When Gov. J.B. Pritzker recently endorsed a task force report calling for the consolidation of fire and police pension funds, he called for quick legislative passage and made it clear he has little respect for those who disagree.
A target of particular Pritzker scorn was the Illinois Public Pension Fund Association, which represents the 600-plus local pension fund administrators. He asserted that their objections arise strictly out of their financial self-interest.
“These are the folks who run the junkets. The recent one cost about $8 million to the taxpayers to send people to Lake Geneva on a retreat. ... I realize that this is going to disrupt their business model, but frankly, we have to do better for the taxpayers of this state,” Pritzker was quoted as saying.
There’s no doubt that pension turf and investment fees are subtexts to this debate. After all, Pritzker is proposing the consolidation of roughly 650 downstate and suburban municipal fire and police pension plans into two state-run investment vehicles — one for firefighters and the other for police.
But there are real issues surrounding the consolidation question that need to be addressed before legislators put their stamp of approval on it.
At least that’s the opinion of Amanda Kass, the associate director of the Government Finance Research Center at the University of Illinois-Chicago’s College of Urban Planning and Public Affairs.
Kass contends the consolidation idea has “merit,” but that the report issued by the Pritzker task force, which was headed by Deputy Gov. Dan Hynes, “doesn’t have enough information to say for certain whether the task force’s recommendations are prudent policy and how individual pension funds and municipalities will likely be impacted.”
She said it’s necessary to wait for a “more detailed” legislative proposal to be introduced so that it can be subjected to a “thorough analysis of the estimated costs and savings and their respective time horizons.”
That’s not going to happen if consolidation proponents get their way.
Pritzker wants legislative approval now — in the six days (Oct. 28-30 and Nov. 12-14) allotted for the fall veto session.
On its face, the plan looks simple enough.
Fire and police pension money now invested by local boards would be managed by two investment funds, the purported benefits being greater investment returns because the bigger funds would have more options and lower administrative costs. The task force estimated the funds are losing $1 million a day under their current administration.
The task force predicted consolidation would generate an additional $820 million to $2.5 billion in investment income over five years. But other experts, like those at Wirepoints, contend those numbers are inflated, that an examination of 10-year returns of other state pension funds reveals the additional income would be between $800 million and $1.5 billion.
But Kass points out another potential problem — “the upfront costs of consolidation” — merging 650 funds into two — “could be more than the additional investment returns in the short-term.”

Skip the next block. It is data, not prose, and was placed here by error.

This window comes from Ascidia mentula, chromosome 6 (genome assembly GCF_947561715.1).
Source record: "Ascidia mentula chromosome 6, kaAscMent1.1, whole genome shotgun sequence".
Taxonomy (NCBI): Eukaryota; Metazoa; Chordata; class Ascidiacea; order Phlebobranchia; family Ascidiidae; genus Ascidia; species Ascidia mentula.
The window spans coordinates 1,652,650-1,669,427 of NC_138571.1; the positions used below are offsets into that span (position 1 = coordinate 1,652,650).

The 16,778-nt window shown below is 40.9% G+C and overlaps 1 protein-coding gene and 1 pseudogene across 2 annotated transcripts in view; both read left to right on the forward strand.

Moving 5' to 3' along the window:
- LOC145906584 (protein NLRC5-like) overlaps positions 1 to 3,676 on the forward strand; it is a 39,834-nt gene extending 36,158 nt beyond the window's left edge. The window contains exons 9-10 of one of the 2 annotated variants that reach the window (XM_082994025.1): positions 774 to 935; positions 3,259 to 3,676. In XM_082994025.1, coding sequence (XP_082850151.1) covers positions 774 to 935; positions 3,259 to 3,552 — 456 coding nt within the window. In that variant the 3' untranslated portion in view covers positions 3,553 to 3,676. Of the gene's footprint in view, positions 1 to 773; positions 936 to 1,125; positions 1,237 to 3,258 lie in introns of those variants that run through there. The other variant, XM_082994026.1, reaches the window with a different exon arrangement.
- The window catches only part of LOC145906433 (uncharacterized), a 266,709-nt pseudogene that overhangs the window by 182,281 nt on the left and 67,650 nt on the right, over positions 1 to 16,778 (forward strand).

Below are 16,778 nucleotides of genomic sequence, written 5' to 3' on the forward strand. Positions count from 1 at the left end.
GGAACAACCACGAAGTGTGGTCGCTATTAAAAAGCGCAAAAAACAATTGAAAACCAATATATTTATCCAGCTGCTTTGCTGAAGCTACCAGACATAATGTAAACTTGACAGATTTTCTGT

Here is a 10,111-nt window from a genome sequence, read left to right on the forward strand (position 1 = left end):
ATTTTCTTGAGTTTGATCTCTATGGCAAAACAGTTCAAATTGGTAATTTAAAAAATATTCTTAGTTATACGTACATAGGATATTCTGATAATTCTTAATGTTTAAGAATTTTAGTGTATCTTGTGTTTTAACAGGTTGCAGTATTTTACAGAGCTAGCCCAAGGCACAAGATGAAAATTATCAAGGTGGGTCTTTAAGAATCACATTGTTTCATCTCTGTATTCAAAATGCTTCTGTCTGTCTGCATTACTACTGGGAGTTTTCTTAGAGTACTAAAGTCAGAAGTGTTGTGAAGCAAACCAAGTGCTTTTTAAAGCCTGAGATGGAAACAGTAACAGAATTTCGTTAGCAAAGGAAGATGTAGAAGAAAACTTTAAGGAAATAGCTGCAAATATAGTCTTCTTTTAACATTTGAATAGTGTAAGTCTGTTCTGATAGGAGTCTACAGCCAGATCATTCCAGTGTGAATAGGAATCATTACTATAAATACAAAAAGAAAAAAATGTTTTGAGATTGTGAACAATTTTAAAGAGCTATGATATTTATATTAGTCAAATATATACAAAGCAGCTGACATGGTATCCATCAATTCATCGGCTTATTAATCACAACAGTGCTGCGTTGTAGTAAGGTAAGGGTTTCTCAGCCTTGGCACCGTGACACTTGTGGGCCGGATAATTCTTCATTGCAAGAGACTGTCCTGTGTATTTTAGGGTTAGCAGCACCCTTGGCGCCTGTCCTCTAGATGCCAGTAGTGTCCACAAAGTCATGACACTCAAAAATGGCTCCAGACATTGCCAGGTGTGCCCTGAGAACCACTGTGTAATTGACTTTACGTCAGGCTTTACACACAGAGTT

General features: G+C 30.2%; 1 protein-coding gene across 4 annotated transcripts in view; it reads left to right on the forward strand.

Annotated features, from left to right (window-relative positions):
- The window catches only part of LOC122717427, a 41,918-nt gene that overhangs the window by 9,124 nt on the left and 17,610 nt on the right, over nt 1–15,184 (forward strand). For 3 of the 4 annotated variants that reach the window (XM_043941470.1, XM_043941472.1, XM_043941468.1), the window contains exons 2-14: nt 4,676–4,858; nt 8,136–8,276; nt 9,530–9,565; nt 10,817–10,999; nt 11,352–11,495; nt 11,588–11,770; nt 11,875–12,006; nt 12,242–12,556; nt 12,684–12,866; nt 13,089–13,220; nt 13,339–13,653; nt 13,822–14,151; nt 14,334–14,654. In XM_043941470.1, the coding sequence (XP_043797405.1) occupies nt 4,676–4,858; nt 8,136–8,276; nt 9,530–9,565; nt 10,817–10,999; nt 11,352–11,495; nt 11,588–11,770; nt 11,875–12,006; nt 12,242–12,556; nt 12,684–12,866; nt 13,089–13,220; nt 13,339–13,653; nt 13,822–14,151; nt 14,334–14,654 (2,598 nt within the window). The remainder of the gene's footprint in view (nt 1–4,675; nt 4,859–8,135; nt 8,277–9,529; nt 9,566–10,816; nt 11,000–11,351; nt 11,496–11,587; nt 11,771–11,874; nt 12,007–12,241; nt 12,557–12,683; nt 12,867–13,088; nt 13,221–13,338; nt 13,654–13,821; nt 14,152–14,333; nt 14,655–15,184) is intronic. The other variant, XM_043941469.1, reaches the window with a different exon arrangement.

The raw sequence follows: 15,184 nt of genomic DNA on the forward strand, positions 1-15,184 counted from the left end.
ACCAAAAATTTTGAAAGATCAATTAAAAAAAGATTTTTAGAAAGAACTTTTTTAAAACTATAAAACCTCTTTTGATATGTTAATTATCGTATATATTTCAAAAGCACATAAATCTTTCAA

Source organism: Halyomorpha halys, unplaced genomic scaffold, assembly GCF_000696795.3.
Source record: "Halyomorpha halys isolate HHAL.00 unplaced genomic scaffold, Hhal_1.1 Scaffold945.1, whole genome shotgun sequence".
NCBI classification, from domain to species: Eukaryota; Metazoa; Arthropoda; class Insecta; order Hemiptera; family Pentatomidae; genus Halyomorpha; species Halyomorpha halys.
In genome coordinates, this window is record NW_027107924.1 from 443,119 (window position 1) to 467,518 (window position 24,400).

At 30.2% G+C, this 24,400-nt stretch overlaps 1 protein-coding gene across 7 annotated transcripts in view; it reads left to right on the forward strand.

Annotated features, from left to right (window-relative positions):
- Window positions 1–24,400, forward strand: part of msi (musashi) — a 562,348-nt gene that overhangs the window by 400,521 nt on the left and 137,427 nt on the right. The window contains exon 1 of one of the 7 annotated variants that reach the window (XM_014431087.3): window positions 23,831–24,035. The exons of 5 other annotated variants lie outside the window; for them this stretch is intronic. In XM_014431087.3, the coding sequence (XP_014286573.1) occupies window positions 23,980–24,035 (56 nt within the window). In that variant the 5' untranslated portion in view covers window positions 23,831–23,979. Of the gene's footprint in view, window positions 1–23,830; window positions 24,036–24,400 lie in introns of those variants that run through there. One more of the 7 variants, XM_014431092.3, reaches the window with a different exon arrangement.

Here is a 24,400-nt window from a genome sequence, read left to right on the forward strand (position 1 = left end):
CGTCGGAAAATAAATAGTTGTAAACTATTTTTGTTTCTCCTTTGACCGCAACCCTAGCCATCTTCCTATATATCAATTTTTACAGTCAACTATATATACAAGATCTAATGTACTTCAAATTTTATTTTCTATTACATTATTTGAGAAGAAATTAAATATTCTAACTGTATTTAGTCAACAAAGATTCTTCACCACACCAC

She also noted the 650 funds are of varying size, positing that one-size-fits-all estimates do not apply. As a consequence, “...whether the recommendation ultimately saves municipalities and taxpayers money will vary on a case-by-case basis and depends on a variety of factors, including the investment rate assumption.”
The task force report did not include any estimates of immediate transition costs. But Kass quoted a 2012 report on the same issue as contending that it would “take 11 years to break even and begin realizing any costs savings in excess of transition costs.”
Smaller funds are restricted in the size of investments they can make, a rule put in place to limit risk. But Kass noted that easing those restrictions would allow smaller pension funds to seek “higher returns” while avoiding the transition expenses that go with consolidation.
Returns would vary, however. The large Joliet police pension fund has embraced great risk and been volatile, gaining 0.6 percent in 2015 and 12.9 percent in 2017.
Then there is the question of “investment rate assumption,” how large an annual gain funds anticipate. Individual funds each make their own assumptions, ranging from 5 to 8 percent.
The higher the assumption, the lesser the unfunded liabilities. The lower the assumption, the greater the unfunded liabilities. That’s a tough issue because unfunded liabilities determine the amount of money municipalities contribute to their pension funds.
“Figuring out how switching to a uniform investment rate assumption will impact contributions should be carefully studied and would need to be done for each fund as the impact depends on their individual investment rate assumptions,” Kass warns.
Many people will not understand all the points Kass raises in her critique of the consolidation issue. But they get the general idea — it’s hugely complicated and requires careful thought by people conversant with the issues.
In other words, consolidation represents the kind of challenging issue that would prompt many legislators to run screaming from the room. Either that or rubber-stamp the Pritzker plan and let him worry about the details.
Jim Dey is a staff writer for The News-Gazette. His email is firstname.lastname@example.org.